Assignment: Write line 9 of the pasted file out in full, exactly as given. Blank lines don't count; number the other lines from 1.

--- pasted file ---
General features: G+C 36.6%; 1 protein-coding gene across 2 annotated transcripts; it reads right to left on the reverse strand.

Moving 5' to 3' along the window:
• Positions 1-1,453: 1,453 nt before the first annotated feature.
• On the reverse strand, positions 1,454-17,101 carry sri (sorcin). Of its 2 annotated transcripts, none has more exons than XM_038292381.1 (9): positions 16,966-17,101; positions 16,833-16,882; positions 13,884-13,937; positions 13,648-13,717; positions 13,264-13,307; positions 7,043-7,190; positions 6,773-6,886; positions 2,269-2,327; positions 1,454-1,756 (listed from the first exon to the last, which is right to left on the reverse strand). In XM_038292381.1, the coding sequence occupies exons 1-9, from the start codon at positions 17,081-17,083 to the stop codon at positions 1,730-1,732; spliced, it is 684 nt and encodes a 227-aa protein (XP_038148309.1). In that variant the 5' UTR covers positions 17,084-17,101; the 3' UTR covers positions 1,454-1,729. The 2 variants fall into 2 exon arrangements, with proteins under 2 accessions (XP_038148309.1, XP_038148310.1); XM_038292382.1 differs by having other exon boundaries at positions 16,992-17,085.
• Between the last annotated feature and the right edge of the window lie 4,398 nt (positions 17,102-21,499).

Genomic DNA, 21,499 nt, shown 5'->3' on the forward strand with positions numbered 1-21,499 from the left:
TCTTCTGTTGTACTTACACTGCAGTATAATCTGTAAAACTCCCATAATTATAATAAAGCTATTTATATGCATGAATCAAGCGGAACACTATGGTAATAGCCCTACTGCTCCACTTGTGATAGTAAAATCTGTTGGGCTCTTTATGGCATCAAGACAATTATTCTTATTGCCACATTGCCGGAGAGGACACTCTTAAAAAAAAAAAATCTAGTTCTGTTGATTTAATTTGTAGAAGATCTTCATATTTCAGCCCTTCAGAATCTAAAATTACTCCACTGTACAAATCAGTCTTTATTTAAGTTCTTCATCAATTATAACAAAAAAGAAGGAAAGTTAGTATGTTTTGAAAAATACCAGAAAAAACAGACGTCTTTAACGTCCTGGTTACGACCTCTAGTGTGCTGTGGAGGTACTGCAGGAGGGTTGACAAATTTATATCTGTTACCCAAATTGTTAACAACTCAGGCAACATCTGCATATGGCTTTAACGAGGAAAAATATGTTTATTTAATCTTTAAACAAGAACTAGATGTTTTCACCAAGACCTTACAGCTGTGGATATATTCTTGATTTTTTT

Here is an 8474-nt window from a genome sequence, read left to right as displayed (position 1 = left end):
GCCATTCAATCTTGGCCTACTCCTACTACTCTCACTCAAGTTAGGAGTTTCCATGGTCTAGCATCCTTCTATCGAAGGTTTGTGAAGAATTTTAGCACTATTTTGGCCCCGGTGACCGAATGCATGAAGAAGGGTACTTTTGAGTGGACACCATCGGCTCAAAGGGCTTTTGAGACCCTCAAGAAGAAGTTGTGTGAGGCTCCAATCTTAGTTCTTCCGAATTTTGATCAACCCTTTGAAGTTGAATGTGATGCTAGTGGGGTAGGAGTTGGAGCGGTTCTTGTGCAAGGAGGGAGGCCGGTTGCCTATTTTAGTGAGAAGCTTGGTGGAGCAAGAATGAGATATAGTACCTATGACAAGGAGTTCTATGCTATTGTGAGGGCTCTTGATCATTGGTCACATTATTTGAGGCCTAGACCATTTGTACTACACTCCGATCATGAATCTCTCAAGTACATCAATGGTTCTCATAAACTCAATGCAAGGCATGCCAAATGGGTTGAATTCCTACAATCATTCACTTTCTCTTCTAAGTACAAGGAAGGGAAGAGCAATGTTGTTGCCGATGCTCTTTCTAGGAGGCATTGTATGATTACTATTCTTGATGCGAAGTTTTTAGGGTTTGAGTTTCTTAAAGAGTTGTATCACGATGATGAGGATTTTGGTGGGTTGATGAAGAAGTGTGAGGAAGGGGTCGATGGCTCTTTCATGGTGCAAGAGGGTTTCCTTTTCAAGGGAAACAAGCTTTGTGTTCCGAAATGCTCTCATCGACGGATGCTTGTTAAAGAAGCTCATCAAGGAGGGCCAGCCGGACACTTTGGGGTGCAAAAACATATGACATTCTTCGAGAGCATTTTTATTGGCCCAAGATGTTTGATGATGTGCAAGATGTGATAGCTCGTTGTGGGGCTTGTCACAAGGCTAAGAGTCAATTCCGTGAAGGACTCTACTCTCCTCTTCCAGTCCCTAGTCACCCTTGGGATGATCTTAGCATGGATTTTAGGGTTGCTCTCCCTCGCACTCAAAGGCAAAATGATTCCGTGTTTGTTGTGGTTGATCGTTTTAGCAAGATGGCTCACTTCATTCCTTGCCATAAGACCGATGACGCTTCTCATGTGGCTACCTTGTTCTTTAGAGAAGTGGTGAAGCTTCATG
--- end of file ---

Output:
GCCATTCAATCTTGGCCTACTCCTACTACTCTCACTCAAGTTAGGAGTTTCCATGGTCTAGCATCCTTCTATCGAAGGTTTGTGAAGAATTTTAGCACTATTTTGGCCCCGGTGACCGAATGCATGAAGAAGGGTACTTTTGAGTGGACACCATCGGCTCAAAGGGCTTTTGAGACCCTCAAGAAGAAGTTGTGTGAGGCTCCAATCTTAGTTCTTCCGAATTTTGATCAACCCTTTGAAGTTGAATGTGATGCTAGTGGGGTAGGAGTTGGAGCGGTTCTTGTGCAAGGAGGGAGGCCGGTTGCCTATTTTAGTGAGAAGCTTGGTGGAGCAAGAATGAGATATAGTACCTATGACAAGGAGTTCTATGCTATTGTGAGGGCTCTTGATCATTGGTCACATTATTTGAGGCCTAGACCATTTGTACTACACTCCGATCATGAATCTCTCAAGTACATCAATGGTTCTCATAAACTCAATGCAAGGCATGCCAAATGGGTTGAATTCCTACAATCATTCACTTTCTCTTCTAAGTACAAGGAAGGGAAGAGCAATGTTGTTGCCGATGCTCTTTCTAGGAGGCATTGTATGATTACTATTCTTGATGCGAAGTTTTTAGGGTTTGAGTTTCTTAAAGAGTTGTATCACGATGATGAGGATTTTGGTGGGTTGATGAAGAAGTGTGAGGAAGGGGTCGATGGCTCTTTCATGGTGCAAGAGGGTTTCCTTTTCAAGGGAAACAAGCTTTGTGTTCCGAAATGCTCTCATCGACGGATGCTTGTTAAAGAAGCTCATCAAGGAGGGCCAGCCGGACACTTTGGGGTGCAAAAACATATGACATTCTTCGAGAGCATTTTTATTGGCCCAAGATGTTTGATGATGTGCAAGATGTGATAGCTCGTTGTGGGGCTTGTCACAAGGCTAAGAGTCAATTCCGTGAAGGACTCTACTCTCCTCTTCCAGTCCCTAGTCACCCTTGGGATGATCTTAGCATGGATTTTAGGGTTGCTCTCCCTCGCACTCAAAGGCAAAATGATTCCGTGTTTGTTGTGGTTGATCGTTTTAGCAAGATGGCTCACTTCATTCCTTGCCATAAGACCGATGACGCTTCTCATGTGGCTACCTTGTTCTTTAGAGAAGTGGTGAAGCTTCATG